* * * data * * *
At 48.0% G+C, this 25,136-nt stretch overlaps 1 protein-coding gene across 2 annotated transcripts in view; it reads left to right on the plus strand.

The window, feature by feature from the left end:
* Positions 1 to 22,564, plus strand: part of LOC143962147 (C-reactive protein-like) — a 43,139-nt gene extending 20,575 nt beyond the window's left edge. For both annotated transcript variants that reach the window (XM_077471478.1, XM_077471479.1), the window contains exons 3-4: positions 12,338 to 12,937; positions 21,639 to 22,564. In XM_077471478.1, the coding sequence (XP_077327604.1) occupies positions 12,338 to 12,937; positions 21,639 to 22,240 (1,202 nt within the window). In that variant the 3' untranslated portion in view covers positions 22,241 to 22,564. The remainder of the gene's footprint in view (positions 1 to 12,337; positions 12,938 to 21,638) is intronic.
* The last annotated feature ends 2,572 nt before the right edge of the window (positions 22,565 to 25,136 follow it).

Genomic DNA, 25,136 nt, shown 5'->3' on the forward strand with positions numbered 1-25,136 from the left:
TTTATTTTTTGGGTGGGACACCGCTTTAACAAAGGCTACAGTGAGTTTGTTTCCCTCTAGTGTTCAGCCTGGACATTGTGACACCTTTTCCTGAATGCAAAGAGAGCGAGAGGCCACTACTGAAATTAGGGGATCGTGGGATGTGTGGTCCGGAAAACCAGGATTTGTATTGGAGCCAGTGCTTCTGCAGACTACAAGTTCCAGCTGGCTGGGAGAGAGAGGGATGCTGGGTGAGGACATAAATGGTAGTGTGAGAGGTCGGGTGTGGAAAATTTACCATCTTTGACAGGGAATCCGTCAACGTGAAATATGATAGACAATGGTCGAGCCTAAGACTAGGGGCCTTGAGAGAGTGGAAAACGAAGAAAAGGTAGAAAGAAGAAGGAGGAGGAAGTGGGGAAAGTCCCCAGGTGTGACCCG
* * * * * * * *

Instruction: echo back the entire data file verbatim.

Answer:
At 48.0% G+C, this 25,136-nt stretch overlaps 1 protein-coding gene across 2 annotated transcripts in view; it reads left to right on the plus strand.

The window, feature by feature from the left end:
* Positions 1 to 22,564, plus strand: part of LOC143962147 (C-reactive protein-like) — a 43,139-nt gene extending 20,575 nt beyond the window's left edge. For both annotated transcript variants that reach the window (XM_077471478.1, XM_077471479.1), the window contains exons 3-4: positions 12,338 to 12,937; positions 21,639 to 22,564. In XM_077471478.1, the coding sequence (XP_077327604.1) occupies positions 12,338 to 12,937; positions 21,639 to 22,240 (1,202 nt within the window). In that variant the 3' untranslated portion in view covers positions 22,241 to 22,564. The remainder of the gene's footprint in view (positions 1 to 12,337; positions 12,938 to 21,638) is intronic.
* The last annotated feature ends 2,572 nt before the right edge of the window (positions 22,565 to 25,136 follow it).

Genomic DNA, 25,136 nt, shown 5'->3' on the forward strand with positions numbered 1-25,136 from the left:
TTTATTTTTTGGGTGGGACACCGCTTTAACAAAGGCTACAGTGAGTTTGTTTCCCTCTAGTGTTCAGCCTGGACATTGTGACACCTTTTCCTGAATGCAAAGAGAGCGAGAGGCCACTACTGAAATTAGGGGATCGTGGGATGTGTGGTCCGGAAAACCAGGATTTGTATTGGAGCCAGTGCTTCTGCAGACTACAAGTTCCAGCTGGCTGGGAGAGAGAGGGATGCTGGGTGAGGACATAAATGGTAGTGTGAGAGGTCGGGTGTGGAAAATTTACCATCTTTGACAGGGAATCCGTCAACGTGAAATATGATAGACAATGGTCGAGCCTAAGACTAGGGGCCTTGAGAGAGTGGAAAACGAAGAAAAGGTAGAAAGAAGAAGGAGGAGGAAGTGGGGAAAGTCCCCAGGTGTGACCCG